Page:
She said: “There is a real need to look at this because we may sometimes be tempted to think that because something is on social media that it’s untouchable.

“There might be a need to look at having something that’s similar to or the equivalent of speed traps on the internet as people should realise their are consequences to posting abusive images like this online.”

However, Scottish Labour justice spokesman Graeme Pearson, a former senior police officer, said a change in the law could make prosecuting offenders more “complex”.

He said: “I’d need to be persuaded that the current legislation doesn’t deal with it.

“The problem is very often that governments feel the need to legislate and the whole thing becomes so complex. You can end up muddying the waters.”

ANALYSIS

Tanya Rhodes: A modern crime requiring a modern legal approach

SINCE we started campaigning about revenge porn last year, the scale of the problem and the challenges surrounding it have become ever more apparent.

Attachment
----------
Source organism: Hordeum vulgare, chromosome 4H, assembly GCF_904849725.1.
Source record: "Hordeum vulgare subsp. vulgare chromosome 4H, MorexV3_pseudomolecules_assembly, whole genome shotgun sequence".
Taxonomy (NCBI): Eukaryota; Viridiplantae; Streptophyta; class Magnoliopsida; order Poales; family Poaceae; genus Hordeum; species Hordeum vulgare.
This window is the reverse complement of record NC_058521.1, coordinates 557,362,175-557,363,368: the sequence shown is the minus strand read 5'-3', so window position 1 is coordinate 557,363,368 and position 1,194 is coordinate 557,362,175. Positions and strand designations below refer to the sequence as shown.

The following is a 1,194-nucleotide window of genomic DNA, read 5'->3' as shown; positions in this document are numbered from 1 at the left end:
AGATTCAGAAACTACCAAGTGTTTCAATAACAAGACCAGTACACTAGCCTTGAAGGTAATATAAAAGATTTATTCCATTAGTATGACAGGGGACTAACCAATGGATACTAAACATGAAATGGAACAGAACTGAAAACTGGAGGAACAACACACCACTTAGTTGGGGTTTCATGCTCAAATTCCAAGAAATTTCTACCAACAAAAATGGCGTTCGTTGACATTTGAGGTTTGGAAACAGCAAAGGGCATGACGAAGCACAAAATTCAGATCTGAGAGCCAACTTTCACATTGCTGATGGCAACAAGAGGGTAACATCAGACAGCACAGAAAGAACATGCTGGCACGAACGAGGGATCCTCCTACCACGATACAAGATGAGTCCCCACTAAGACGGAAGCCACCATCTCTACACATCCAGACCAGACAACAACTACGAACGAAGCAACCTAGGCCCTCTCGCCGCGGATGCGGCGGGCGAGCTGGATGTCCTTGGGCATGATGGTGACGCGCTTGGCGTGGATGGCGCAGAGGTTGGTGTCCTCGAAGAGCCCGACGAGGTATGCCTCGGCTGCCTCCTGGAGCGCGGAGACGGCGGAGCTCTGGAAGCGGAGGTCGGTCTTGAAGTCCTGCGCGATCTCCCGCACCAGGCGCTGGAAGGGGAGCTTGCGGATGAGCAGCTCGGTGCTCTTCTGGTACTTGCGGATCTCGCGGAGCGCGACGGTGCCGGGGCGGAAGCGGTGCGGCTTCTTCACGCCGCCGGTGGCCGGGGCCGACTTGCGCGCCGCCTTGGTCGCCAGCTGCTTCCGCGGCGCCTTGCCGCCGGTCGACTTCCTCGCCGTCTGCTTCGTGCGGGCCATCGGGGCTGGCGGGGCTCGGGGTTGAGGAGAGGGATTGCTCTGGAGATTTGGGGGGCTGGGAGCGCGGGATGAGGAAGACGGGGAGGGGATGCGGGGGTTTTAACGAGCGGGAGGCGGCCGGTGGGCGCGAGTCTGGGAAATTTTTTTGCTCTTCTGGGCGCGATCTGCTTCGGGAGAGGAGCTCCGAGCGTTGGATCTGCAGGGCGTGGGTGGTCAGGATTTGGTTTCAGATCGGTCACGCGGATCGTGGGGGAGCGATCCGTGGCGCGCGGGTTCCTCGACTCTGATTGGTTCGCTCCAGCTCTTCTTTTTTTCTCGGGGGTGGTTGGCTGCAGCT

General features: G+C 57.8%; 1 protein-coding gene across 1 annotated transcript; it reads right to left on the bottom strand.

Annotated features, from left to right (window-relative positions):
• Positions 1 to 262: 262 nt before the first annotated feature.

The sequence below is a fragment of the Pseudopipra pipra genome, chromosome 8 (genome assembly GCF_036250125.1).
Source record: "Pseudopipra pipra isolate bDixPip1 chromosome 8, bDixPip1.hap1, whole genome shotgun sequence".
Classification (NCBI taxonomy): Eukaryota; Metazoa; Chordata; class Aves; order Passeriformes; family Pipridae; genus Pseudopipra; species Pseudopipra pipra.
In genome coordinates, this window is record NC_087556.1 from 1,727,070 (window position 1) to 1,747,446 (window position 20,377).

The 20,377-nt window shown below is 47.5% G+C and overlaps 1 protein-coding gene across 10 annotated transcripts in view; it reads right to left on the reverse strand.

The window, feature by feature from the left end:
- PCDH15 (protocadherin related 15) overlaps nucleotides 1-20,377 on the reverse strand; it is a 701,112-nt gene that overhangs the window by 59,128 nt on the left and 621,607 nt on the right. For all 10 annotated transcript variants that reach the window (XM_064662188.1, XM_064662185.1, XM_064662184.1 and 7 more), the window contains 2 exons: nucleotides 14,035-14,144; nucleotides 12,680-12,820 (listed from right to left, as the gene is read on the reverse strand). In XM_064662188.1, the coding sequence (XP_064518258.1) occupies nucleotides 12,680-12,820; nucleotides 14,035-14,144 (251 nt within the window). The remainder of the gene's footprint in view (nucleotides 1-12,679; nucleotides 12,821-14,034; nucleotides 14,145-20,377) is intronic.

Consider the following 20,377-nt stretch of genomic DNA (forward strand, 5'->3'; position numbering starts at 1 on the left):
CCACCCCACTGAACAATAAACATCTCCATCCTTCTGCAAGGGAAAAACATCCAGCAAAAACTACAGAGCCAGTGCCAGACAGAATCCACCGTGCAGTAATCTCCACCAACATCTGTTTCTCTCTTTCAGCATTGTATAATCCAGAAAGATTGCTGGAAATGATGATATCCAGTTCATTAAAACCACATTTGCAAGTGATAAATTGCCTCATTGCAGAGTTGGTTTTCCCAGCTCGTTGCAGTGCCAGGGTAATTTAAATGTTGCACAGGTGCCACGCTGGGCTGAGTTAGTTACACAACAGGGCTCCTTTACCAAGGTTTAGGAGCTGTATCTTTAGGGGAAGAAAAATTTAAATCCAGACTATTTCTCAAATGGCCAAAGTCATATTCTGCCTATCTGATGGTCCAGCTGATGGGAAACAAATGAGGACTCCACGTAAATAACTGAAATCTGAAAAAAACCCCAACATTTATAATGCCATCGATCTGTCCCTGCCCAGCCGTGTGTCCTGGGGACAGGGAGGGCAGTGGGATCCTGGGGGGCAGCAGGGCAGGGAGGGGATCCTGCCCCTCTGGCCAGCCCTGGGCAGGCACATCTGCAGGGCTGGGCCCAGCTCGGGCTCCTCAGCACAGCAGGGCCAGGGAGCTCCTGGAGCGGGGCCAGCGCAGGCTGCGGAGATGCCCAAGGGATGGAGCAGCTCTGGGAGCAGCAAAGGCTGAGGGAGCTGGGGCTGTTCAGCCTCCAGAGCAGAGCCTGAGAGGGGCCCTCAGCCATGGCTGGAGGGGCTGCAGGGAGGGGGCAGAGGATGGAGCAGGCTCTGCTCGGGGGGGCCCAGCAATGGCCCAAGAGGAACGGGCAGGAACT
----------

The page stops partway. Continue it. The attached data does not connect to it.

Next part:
When we first approached partners in the justice system, it was clear that this was an issue with serious issues concerning technology and attitude, with little precedent to inform procedure within the police and Crown Office.

When we launched our Stop Revenge Porn Scotland campaign site, one of the most common questions we were faced with from women was “how can I have this image taken down?” The speed at which images are shared make it difficult to ascertain exactly where an image has been posted, or reposted.